Wisdom Teeth

Where Do Wisdom Teeth Fit In?
The average adult has 32 teeth, each differently shaped and assigned a specific function. Teeth toward the front of the mouth (incisors, canines, and bicuspids) grasp food. Back teeth (molars) grind food into manageable sizes for swallowing.

Between the ages of 17 and 21, your third molars, commonly known as wisdom teeth, begin to erupt, or enter the mouth and become visible. They are the last set of teeth to grow in, and are therefore often impacted (unable to erupt), due to a lack of space in the mouth or poor positioning.

Why Should You Get Your Wisdom Teeth Removed?
When wisdom teeth don’t erupt properly, they must be removed to prevent unpleasant side effects. In addition to the painful, puffy gums associated with impaction, bacteria can grow around wisdom teeth and lead to an infection called pericoronitis (inflammation around the soft tissue). Incoming wisdom teeth can also put pressure on surrounding teeth, leading to misalignment. In rare cases, cysts or tumors can grow around impacted wisdom teeth and cause deterioration in the jaw.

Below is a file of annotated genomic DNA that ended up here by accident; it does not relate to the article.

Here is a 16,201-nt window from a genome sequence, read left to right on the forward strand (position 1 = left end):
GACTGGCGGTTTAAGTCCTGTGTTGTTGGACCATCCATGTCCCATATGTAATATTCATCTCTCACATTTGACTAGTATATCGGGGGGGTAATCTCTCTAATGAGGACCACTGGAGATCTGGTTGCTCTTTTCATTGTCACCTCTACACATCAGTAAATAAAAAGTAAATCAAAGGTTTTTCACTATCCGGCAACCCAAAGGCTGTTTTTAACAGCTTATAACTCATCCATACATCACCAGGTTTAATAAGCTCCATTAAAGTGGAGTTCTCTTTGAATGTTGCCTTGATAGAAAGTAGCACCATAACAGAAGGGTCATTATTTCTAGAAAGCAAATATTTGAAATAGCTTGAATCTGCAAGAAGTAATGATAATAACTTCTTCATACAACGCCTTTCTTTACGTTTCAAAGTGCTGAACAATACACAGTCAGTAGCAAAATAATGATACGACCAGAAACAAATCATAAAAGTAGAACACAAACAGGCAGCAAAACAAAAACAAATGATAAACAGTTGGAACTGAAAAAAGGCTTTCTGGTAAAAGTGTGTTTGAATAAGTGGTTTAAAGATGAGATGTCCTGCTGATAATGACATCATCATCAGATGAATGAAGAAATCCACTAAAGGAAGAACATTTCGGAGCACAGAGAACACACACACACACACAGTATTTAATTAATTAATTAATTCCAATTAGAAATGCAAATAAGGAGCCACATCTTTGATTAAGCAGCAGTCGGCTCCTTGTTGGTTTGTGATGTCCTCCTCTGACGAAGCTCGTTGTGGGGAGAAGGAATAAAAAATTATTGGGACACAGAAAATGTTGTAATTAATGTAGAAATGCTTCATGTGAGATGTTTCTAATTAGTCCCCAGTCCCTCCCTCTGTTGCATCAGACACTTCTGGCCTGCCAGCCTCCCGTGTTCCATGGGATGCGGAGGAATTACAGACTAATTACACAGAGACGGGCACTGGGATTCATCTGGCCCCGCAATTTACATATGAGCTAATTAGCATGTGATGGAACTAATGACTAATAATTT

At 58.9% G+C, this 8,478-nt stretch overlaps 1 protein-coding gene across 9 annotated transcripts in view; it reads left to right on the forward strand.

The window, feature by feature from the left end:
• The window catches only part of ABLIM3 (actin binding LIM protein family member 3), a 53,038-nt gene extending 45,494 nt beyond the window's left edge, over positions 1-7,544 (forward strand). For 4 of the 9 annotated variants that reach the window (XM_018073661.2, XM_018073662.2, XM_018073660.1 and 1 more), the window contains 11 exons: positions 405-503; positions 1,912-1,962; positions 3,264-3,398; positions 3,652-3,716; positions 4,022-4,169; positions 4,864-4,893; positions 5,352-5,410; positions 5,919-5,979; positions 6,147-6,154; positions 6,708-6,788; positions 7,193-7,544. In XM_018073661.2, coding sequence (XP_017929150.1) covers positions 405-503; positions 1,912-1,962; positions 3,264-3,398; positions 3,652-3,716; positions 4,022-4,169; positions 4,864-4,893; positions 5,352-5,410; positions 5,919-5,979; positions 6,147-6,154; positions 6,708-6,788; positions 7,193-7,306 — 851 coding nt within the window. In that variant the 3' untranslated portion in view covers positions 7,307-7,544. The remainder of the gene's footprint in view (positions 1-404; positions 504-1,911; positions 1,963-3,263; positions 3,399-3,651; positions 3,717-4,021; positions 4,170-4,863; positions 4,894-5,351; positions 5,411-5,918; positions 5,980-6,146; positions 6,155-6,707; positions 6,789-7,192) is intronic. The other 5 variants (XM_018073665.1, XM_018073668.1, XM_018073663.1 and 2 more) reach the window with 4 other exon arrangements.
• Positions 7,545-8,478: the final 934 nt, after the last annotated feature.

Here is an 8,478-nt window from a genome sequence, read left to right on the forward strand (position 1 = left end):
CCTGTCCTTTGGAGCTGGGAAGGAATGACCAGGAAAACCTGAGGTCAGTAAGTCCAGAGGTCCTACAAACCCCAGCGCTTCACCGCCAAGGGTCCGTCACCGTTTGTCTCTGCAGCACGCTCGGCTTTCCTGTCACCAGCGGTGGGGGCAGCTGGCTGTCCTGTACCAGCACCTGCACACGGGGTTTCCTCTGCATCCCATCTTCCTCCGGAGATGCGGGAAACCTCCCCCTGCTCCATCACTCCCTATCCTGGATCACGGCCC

Signs It’s Time for Extraction
There are several symptoms associated with impacted wisdom teeth that might suggest it is time to visit your dentist or oral surgeon. If you are experiencing any of the signs below, don’t wait to schedule your appointment.

– Swelling of the gums in the back of the mouth or side of the jaw
– Bad breath
– Pain when biting or chewing
– Pain or irritation when opening your mouth
– Unpleasant taste in your mouth
– Headache or jaw ache
– Swollen lymph nodes in your neck

What is the Procedure Like?
When it’s time to get your wisdom teeth extracted, you and your dentist or oral surgeon will discuss whether general anesthesia (“going to sleep”) or local anesthesia (numbing around the site) is appropriate for your case. Your specialist will consult your x-rays to evaluate the best plan for removal and then complete the surgery in the office. Following the extraction, you will be given instructions for care and be scheduled for a follow up appointment to ensure your mouth is properly healing. 

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